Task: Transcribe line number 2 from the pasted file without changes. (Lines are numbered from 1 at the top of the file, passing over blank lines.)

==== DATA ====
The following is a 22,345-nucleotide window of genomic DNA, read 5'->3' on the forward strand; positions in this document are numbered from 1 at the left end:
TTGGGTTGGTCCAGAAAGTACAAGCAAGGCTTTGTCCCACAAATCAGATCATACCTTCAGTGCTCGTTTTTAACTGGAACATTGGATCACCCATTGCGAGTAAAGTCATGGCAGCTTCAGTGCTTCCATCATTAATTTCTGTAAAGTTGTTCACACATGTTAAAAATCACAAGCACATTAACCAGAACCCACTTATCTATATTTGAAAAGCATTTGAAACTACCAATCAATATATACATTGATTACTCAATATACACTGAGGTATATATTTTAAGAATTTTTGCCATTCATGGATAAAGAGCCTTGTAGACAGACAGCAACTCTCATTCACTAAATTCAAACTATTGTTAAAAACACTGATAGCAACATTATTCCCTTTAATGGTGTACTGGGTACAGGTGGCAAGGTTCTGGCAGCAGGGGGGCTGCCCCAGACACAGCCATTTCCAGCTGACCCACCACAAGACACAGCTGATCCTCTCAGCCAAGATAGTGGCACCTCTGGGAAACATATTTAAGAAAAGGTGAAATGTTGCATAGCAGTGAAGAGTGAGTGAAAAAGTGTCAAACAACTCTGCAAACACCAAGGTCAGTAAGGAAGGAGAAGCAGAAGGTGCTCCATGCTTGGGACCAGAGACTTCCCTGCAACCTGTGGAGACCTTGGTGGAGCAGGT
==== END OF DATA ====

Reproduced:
TTGGGTTGGTCCAGAAAGTACAAGCAAGGCTTTGTCCCACAAATCAGATCATACCTTCAGTGCTCGTTTTTAACTGGAACATTGGATCACCCATTGCGAGTAAAGTCATGGCAGCTTCAGTGCTTCCATCATTAATTTCTGTAAAGTTGTTCACACATGTTAAAAATCACAAGCACATTAACCAGAACCCACTTATCTATATTTGAAAAGCATTTGAAACTACCAATCAATATATACATTGATTACTCAATATACACTGAGGTATATATTTTAAGAATTTTTGCCATTCATGGATAAAGAGCCTTGTAGACAGACAGCAACTCTCATTCACTAAATTCAAACTATTGTTAAAAACACTGATAGCAACATTATTCCCTTTAATGGTGTACTGGGTACAGGTGGCAAGGTTCTGGCAGCAGGGGGGCTGCCCCAGACACAGCCATTTCCAGCTGACCCACCACAAGACACAGCTGATCCTCTCAGCCAAGATAGTGGCACCTCTGGGAAACATATTTAAGAAAAGGTGAAATGTTGCATAGCAGTGAAGAGTGAGTGAAAAAGTGTCAAACAACTCTGCAAACACCAAGGTCAGTAAGGAAGGAGAAGCAGAAGGTGCTCCATGCTTGGGACCAGAGACTTCCCTGCAACCTGTGGAGACCTTGGTGGAGCAGGT